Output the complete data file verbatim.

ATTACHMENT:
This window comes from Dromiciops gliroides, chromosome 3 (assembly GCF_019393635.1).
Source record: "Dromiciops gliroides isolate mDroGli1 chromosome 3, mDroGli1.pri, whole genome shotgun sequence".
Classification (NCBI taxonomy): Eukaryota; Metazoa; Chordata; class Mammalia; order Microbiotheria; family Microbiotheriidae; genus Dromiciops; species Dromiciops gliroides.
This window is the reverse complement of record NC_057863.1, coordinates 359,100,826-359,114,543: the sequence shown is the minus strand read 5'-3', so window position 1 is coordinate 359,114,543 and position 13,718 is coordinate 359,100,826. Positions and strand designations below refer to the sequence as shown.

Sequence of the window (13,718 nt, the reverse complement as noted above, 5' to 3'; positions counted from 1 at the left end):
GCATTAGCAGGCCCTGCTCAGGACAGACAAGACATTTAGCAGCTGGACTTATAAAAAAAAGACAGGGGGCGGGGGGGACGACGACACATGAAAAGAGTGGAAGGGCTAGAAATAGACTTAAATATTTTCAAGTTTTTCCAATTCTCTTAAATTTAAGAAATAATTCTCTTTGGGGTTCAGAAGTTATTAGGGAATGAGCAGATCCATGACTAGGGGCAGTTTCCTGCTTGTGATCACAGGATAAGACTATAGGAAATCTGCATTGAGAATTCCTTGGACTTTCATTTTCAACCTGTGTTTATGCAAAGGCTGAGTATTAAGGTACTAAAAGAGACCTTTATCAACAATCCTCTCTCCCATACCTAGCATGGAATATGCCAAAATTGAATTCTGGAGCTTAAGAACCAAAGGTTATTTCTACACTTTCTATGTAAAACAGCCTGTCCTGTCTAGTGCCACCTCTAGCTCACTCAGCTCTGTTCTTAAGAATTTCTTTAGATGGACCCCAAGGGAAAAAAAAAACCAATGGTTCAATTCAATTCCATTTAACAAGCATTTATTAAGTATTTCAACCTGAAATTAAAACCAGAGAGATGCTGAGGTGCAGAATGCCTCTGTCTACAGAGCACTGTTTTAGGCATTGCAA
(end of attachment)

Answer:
This window comes from Dromiciops gliroides, chromosome 3 (assembly GCF_019393635.1).
Source record: "Dromiciops gliroides isolate mDroGli1 chromosome 3, mDroGli1.pri, whole genome shotgun sequence".
Classification (NCBI taxonomy): Eukaryota; Metazoa; Chordata; class Mammalia; order Microbiotheria; family Microbiotheriidae; genus Dromiciops; species Dromiciops gliroides.
This window is the reverse complement of record NC_057863.1, coordinates 359,100,826-359,114,543: the sequence shown is the minus strand read 5'-3', so window position 1 is coordinate 359,114,543 and position 13,718 is coordinate 359,100,826. Positions and strand designations below refer to the sequence as shown.

Sequence of the window (13,718 nt, the reverse complement as noted above, 5' to 3'; positions counted from 1 at the left end):
GCATTAGCAGGCCCTGCTCAGGACAGACAAGACATTTAGCAGCTGGACTTATAAAAAAAAGACAGGGGGCGGGGGGGACGACGACACATGAAAAGAGTGGAAGGGCTAGAAATAGACTTAAATATTTTCAAGTTTTTCCAATTCTCTTAAATTTAAGAAATAATTCTCTTTGGGGTTCAGAAGTTATTAGGGAATGAGCAGATCCATGACTAGGGGCAGTTTCCTGCTTGTGATCACAGGATAAGACTATAGGAAATCTGCATTGAGAATTCCTTGGACTTTCATTTTCAACCTGTGTTTATGCAAAGGCTGAGTATTAAGGTACTAAAAGAGACCTTTATCAACAATCCTCTCTCCCATACCTAGCATGGAATATGCCAAAATTGAATTCTGGAGCTTAAGAACCAAAGGTTATTTCTACACTTTCTATGTAAAACAGCCTGTCCTGTCTAGTGCCACCTCTAGCTCACTCAGCTCTGTTCTTAAGAATTTCTTTAGATGGACCCCAAGGGAAAAAAAAAACCAATGGTTCAATTCAATTCCATTTAACAAGCATTTATTAAGTATTTCAACCTGAAATTAAAACCAGAGAGATGCTGAGGTGCAGAATGCCTCTGTCTACAGAGCACTGTTTTAGGCATTGCAA